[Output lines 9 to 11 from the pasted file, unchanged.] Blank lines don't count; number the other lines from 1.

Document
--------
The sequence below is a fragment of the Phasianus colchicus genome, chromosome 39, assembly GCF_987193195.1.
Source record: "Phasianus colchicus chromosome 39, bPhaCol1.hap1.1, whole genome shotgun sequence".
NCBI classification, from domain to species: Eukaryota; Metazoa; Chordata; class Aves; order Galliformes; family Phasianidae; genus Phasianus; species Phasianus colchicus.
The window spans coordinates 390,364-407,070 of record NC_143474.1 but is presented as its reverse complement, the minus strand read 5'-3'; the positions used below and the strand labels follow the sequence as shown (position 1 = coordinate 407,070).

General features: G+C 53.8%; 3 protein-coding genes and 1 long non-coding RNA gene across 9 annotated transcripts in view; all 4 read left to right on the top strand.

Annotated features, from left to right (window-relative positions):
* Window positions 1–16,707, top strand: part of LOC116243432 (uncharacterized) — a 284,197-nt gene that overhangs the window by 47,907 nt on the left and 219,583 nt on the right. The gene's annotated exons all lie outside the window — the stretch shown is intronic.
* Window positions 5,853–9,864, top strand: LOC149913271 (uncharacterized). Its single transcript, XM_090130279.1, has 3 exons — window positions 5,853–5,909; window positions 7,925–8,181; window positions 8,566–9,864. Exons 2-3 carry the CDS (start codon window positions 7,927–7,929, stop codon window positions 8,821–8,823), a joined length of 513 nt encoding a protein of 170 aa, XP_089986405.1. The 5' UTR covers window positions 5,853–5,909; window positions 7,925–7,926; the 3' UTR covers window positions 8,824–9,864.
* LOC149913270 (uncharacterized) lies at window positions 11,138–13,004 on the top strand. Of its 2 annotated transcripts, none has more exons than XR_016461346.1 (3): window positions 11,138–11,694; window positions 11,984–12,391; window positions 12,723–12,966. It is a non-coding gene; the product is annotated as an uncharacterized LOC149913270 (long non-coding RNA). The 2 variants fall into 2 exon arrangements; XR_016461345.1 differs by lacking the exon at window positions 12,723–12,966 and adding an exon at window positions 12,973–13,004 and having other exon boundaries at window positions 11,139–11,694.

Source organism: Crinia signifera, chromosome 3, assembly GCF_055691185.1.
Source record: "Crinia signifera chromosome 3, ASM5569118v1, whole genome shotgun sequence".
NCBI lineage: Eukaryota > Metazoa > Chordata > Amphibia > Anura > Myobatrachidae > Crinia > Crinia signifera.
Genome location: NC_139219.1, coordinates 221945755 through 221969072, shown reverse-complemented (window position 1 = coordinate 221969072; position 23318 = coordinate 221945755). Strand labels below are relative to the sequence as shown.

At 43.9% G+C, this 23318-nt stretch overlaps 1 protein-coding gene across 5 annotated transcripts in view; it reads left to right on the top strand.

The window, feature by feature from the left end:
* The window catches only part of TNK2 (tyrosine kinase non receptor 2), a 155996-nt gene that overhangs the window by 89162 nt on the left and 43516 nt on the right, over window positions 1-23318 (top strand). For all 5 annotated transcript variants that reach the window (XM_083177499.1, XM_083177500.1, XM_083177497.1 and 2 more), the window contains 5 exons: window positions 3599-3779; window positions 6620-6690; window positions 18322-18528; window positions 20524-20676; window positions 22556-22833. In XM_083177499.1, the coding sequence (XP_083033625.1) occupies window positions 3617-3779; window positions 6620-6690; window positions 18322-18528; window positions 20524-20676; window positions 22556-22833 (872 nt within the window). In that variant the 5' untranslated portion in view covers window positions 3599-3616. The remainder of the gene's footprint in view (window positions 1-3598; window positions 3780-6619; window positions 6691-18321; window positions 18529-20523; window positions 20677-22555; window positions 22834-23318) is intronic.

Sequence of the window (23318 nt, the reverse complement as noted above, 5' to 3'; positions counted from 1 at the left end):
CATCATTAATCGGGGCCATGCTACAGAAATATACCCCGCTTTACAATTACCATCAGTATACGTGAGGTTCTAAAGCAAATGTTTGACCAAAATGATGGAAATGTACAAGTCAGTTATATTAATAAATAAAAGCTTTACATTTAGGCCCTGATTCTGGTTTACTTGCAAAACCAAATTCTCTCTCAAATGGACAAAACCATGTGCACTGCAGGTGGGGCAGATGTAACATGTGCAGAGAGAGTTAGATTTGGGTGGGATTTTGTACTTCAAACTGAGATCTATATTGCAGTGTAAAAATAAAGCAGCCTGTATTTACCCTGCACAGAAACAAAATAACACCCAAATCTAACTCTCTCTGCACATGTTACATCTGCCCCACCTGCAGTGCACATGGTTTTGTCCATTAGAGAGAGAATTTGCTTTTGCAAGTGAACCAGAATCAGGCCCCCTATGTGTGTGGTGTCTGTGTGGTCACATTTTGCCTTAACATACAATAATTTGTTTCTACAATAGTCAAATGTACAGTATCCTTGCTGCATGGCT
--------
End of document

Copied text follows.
* LOC149913270 (uncharacterized) lies at window positions 11,138–13,004 on the top strand. Of its 2 annotated transcripts, none has more exons than XR_016461346.1 (3): window positions 11,138–11,694; window positions 11,984–12,391; window positions 12,723–12,966. It is a non-coding gene; the product is annotated as an uncharacterized LOC149913270 (long non-coding RNA). The 2 variants fall into 2 exon arrangements; XR_016461345.1 differs by lacking the exon at window positions 12,723–12,966 and adding an exon at window positions 12,973–13,004 and having other exon boundaries at window positions 11,139–11,694.

Source organism: Crinia signifera, chromosome 3, assembly GCF_055691185.1.
Source record: "Crinia signifera chromosome 3, ASM5569118v1, whole genome shotgun sequence".